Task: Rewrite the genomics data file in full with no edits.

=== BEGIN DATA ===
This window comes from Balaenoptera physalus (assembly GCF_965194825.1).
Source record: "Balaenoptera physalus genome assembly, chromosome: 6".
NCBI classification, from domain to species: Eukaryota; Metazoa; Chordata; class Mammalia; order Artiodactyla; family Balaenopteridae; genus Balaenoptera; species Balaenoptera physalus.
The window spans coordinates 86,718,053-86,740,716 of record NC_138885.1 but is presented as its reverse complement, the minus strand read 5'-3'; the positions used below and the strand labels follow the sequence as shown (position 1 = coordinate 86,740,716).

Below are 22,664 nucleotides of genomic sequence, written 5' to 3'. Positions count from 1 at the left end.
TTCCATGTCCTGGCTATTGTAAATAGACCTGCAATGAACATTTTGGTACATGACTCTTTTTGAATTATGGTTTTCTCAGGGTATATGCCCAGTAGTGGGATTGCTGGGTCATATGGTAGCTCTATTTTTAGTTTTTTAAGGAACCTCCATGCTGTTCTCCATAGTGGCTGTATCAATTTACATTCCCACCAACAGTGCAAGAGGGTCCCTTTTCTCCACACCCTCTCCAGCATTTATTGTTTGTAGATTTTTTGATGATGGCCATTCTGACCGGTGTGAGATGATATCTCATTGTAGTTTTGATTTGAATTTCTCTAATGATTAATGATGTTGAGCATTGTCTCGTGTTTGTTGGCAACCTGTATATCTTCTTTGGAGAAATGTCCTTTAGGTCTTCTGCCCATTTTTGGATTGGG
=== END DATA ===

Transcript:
This window comes from Balaenoptera physalus (assembly GCF_965194825.1).
Source record: "Balaenoptera physalus genome assembly, chromosome: 6".
NCBI classification, from domain to species: Eukaryota; Metazoa; Chordata; class Mammalia; order Artiodactyla; family Balaenopteridae; genus Balaenoptera; species Balaenoptera physalus.
The window spans coordinates 86,718,053-86,740,716 of record NC_138885.1 but is presented as its reverse complement, the minus strand read 5'-3'; the positions used below and the strand labels follow the sequence as shown (position 1 = coordinate 86,740,716).

Below are 22,664 nucleotides of genomic sequence, written 5' to 3'. Positions count from 1 at the left end.
TTCCATGTCCTGGCTATTGTAAATAGACCTGCAATGAACATTTTGGTACATGACTCTTTTTGAATTATGGTTTTCTCAGGGTATATGCCCAGTAGTGGGATTGCTGGGTCATATGGTAGCTCTATTTTTAGTTTTTTAAGGAACCTCCATGCTGTTCTCCATAGTGGCTGTATCAATTTACATTCCCACCAACAGTGCAAGAGGGTCCCTTTTCTCCACACCCTCTCCAGCATTTATTGTTTGTAGATTTTTTGATGATGGCCATTCTGACCGGTGTGAGATGATATCTCATTGTAGTTTTGATTTGAATTTCTCTAATGATTAATGATGTTGAGCATTGTCTCGTGTTTGTTGGCAACCTGTATATCTTCTTTGGAGAAATGTCCTTTAGGTCTTCTGCCCATTTTTGGATTGGG